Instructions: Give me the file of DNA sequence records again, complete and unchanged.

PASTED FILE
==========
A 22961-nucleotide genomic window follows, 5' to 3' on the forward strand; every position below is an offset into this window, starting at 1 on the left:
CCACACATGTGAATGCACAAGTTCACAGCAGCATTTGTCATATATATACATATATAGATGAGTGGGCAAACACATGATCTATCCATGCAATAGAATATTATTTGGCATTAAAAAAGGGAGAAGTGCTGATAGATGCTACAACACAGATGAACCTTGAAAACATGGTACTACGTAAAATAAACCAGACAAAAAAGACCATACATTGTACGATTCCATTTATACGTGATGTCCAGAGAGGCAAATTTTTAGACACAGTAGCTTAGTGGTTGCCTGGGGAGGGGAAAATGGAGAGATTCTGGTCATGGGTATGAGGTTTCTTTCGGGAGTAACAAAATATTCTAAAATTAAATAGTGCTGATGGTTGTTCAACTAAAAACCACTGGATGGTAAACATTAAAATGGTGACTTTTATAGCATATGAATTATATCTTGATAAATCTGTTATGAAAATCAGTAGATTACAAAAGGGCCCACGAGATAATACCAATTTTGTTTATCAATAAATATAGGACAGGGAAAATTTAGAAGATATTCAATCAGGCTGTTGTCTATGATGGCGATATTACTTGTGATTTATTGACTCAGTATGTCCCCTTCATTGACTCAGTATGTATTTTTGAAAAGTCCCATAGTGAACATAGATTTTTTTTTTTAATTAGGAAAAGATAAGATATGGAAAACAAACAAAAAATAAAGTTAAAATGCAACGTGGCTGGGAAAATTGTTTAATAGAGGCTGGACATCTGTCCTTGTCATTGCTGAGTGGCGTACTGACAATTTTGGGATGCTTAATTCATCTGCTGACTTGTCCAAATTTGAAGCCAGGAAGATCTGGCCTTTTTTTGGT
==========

A 22961-nucleotide genomic window follows, 5' to 3' on the forward strand; every position below is an offset into this window, starting at 1 on the left:
CCACACATGTGAATGCACAAGTTCACAGCAGCATTTGTCATATATATACATATATAGATGAGTGGGCAAACACATGATCTATCCATGCAATAGAATATTATTTGGCATTAAAAAAGGGAGAAGTGCTGATAGATGCTACAACACAGATGAACCTTGAAAACATGGTACTACGTAAAATAAACCAGACAAAAAAGACCATACATTGTACGATTCCATTTATACGTGATGTCCAGAGAGGCAAATTTTTAGACACAGTAGCTTAGTGGTTGCCTGGGGAGGGGAAAATGGAGAGATTCTGGTCATGGGTATGAGGTTTCTTTCGGGAGTAACAAAATATTCTAAAATTAAATAGTGCTGATGGTTGTTCAACTAAAAACCACTGGATGGTAAACATTAAAATGGTGACTTTTATAGCATATGAATTATATCTTGATAAATCTGTTATGAAAATCAGTAGATTACAAAAGGGCCCACGAGATAATACCAATTTTGTTTATCAATAAATATAGGACAGGGAAAATTTAGAAGATATTCAATCAGGCTGTTGTCTATGATGGCGATATTACTTGTGATTTATTGACTCAGTATGTCCCCTTCATTGACTCAGTATGTATTTTTGAAAAGTCCCATAGTGAACATAGATTTTTTTTTTTAATTAGGAAAAGATAAGATATGGAAAACAAACAAAAAATAAAGTTAAAATGCAACGTGGCTGGGAAAATTGTTTAATAGAGGCTGGACATCTGTCCTTGTCATTGCTGAGTGGCGTACTGACAATTTTGGGATGCTTAATTCATCTGCTGACTTGTCCAAATTTGAAGCCAGGAAGATCTGGCCTTTTTTTGGT